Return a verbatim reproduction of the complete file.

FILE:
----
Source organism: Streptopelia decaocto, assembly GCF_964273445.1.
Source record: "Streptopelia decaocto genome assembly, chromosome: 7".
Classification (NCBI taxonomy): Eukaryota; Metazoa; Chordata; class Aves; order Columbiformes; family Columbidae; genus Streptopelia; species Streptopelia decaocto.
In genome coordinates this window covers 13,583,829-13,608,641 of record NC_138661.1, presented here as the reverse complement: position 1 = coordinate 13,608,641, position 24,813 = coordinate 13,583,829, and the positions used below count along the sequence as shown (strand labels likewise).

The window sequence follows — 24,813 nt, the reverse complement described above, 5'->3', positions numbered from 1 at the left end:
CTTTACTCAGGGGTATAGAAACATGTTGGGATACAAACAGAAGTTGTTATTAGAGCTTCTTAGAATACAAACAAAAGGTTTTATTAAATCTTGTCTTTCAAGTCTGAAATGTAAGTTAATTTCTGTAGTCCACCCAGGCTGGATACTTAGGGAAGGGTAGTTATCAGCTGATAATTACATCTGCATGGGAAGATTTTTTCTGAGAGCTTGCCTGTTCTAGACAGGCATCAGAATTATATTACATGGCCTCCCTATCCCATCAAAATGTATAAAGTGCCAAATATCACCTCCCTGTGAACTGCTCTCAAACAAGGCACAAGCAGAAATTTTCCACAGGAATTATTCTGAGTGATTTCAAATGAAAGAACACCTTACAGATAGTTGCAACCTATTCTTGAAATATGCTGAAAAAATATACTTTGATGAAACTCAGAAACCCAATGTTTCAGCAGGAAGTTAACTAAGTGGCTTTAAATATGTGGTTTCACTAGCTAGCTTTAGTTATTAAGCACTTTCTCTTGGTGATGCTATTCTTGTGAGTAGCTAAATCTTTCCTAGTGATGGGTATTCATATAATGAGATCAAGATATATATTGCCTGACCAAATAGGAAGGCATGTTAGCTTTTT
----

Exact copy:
Source organism: Streptopelia decaocto, assembly GCF_964273445.1.
Source record: "Streptopelia decaocto genome assembly, chromosome: 7".
Classification (NCBI taxonomy): Eukaryota; Metazoa; Chordata; class Aves; order Columbiformes; family Columbidae; genus Streptopelia; species Streptopelia decaocto.
In genome coordinates this window covers 13,583,829-13,608,641 of record NC_138661.1, presented here as the reverse complement: position 1 = coordinate 13,608,641, position 24,813 = coordinate 13,583,829, and the positions used below count along the sequence as shown (strand labels likewise).

The window sequence follows — 24,813 nt, the reverse complement described above, 5'->3', positions numbered from 1 at the left end:
CTTTACTCAGGGGTATAGAAACATGTTGGGATACAAACAGAAGTTGTTATTAGAGCTTCTTAGAATACAAACAAAAGGTTTTATTAAATCTTGTCTTTCAAGTCTGAAATGTAAGTTAATTTCTGTAGTCCACCCAGGCTGGATACTTAGGGAAGGGTAGTTATCAGCTGATAATTACATCTGCATGGGAAGATTTTTTCTGAGAGCTTGCCTGTTCTAGACAGGCATCAGAATTATATTACATGGCCTCCCTATCCCATCAAAATGTATAAAGTGCCAAATATCACCTCCCTGTGAACTGCTCTCAAACAAGGCACAAGCAGAAATTTTCCACAGGAATTATTCTGAGTGATTTCAAATGAAAGAACACCTTACAGATAGTTGCAACCTATTCTTGAAATATGCTGAAAAAATATACTTTGATGAAACTCAGAAACCCAATGTTTCAGCAGGAAGTTAACTAAGTGGCTTTAAATATGTGGTTTCACTAGCTAGCTTTAGTTATTAAGCACTTTCTCTTGGTGATGCTATTCTTGTGAGTAGCTAAATCTTTCCTAGTGATGGGTATTCATATAATGAGATCAAGATATATATTGCCTGACCAAATAGGAAGGCATGTTAGCTTTTT